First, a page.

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Reticulons (RTNs in vertebrates and reticulon-like proteins or RNTls in other eukaryotes) are a group of evolutionary conservative proteins residing predominantly in endoplasmic reticulum, primarily playing a role in promoting membrane curvature.[1] In addition reticulons may play a role in nuclear pore complex formation, vesicle formation, and other processes yet to be defined.[2] Some studies link RTNs with Alzheimer's disease and amyotrophic lateral sclerosis.

All eukaryotes studied so far carry RTN genes in their genomes, the reticulons are absent only in archaea and bacteria. Mammals have four reticulon genes, RTN1, RTN2, RTN3, RTN4. Plants possess a greater number of reticulon isoforms, with 21 having been identified in the commonly used model organism Arabidopsis thaliana.[3]

The genes possess a number of exons and introns and are accordingly spliced into many isoforms. C-terminal region of RTNs contains a highly conservative reticulon homology domain (RHD) while other parts of the protein may vary even within a single organism.[2]

A peculiar feature of RTN4's isoform RTN4A (Nogo-A) is its ability to inhibit axonal growth. This reticulon subform is curiously absent in fish,[4] a taxon known for the heightened ability of its CNS to regenerate after injury.

Transmembrane 33 (TMEM33) exogenously suppresses reticulon 4C function and therefore may play a role in dictating membrane curvature through inhibition of reticulon function.[5]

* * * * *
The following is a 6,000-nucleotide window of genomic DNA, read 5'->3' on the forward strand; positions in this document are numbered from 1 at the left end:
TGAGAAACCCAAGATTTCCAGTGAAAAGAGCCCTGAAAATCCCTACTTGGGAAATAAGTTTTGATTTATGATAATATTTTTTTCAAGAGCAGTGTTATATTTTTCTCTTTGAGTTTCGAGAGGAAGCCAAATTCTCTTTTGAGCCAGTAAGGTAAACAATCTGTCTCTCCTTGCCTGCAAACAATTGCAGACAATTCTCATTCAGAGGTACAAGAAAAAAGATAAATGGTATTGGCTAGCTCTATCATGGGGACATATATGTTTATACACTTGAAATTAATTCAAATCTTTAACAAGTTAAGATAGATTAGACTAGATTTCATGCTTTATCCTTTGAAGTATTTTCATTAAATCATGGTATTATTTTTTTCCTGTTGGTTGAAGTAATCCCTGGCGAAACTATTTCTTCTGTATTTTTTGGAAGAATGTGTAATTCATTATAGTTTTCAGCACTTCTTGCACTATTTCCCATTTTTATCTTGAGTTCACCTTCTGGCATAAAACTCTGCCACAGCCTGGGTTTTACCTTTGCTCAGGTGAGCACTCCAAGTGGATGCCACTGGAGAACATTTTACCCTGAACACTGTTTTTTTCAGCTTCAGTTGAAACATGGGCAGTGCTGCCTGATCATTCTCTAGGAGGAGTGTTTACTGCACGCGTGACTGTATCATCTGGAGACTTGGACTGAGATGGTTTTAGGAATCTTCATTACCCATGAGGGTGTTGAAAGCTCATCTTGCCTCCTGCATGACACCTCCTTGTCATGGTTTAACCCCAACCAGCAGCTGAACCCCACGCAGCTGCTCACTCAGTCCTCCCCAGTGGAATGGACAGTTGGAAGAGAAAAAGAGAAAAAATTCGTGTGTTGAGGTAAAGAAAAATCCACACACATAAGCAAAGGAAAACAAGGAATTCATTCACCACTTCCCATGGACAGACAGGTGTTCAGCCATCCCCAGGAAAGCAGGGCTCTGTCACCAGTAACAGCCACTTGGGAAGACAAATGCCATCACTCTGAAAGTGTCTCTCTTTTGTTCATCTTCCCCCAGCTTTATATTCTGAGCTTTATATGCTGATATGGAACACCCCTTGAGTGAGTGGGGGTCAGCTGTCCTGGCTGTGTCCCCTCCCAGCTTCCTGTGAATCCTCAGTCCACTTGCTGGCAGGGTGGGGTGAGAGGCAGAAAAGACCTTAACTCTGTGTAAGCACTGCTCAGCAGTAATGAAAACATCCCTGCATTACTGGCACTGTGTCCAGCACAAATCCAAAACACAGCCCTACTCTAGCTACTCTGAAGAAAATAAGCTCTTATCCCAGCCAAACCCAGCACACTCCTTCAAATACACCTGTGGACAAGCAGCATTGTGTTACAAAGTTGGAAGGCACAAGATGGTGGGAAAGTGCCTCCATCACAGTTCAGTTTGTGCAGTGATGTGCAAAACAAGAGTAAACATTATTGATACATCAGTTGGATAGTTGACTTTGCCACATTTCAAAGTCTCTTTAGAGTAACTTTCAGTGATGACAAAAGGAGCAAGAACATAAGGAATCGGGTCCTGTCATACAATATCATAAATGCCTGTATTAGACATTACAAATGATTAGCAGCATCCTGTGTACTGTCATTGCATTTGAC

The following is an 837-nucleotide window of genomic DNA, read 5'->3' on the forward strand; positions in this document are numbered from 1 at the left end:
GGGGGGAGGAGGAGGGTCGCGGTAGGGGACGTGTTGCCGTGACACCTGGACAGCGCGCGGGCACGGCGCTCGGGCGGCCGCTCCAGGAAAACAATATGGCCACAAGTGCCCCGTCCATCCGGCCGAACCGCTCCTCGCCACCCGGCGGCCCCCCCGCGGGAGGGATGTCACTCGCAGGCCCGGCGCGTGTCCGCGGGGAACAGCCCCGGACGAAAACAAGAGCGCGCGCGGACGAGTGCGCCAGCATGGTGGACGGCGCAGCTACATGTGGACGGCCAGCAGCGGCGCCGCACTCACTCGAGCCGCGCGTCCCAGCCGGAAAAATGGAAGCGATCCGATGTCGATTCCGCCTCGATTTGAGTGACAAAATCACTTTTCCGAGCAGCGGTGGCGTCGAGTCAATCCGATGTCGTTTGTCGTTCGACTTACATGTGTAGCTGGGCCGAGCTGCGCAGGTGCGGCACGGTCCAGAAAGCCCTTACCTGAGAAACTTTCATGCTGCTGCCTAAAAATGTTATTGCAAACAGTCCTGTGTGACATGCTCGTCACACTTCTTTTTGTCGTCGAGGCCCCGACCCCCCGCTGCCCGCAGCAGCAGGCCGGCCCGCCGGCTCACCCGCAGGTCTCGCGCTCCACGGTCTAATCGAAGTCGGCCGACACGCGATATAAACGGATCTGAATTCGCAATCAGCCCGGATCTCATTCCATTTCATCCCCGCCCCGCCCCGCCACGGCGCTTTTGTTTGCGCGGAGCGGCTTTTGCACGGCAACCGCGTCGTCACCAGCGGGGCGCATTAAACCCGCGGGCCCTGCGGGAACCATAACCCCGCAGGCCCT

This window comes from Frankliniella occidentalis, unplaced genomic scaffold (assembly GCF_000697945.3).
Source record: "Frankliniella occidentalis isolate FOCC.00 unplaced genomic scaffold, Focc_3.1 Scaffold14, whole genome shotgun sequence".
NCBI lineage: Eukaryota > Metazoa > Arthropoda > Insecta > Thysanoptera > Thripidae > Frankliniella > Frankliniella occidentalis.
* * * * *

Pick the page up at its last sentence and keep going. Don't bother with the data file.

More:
1. ^ Voeltz, GK; Prinz WA; Shibata Y; Rist JM; Rapoport TA (2006). "A class of membrane proteins shaping the tubular endoplasmic reticulum". Cell. 124 (3): 573–586. PMID 16469703. doi:10.1016/j.cell.2005.11.047. 
  2. ^ a b Yang YS, Strittmatter SM (2007). "The reticulons: a family of proteins with diverse functions". Genome Biol. 8 (12): 234. PMC 2246256Freely accessible. PMID 18177508. doi:10.1186/gb-2007-8-12-234. 
  3. ^ Hawes C, Kiviniemi P, Keichbaumer, V (2015). "The endoplasmic reticulum: A dynamic and well connected organelle". Journal of Integrative Biology. 57: 50–62. PMID 25319240. doi:10.1111/jipb.12297. 
  4. ^ Diekmann H, Klinger M, Oertle T, Heinz D, Pogoda HM, Schwab ME, Stuermer CA (August 2005). "Analysis of the reticulon gene family demonstrates the absence of the neurite growth inhibitor Nogo-A in fish". Mol. Biol. Evol. 22 (8): 1635–48. PMID 15858203. doi:10.1093/molbev/msi158. 
  5. ^ "Identification and Characterization of TMEM33 as a Reticulon-binding Protein" (PDF). Retrieved 2015-02-22. 

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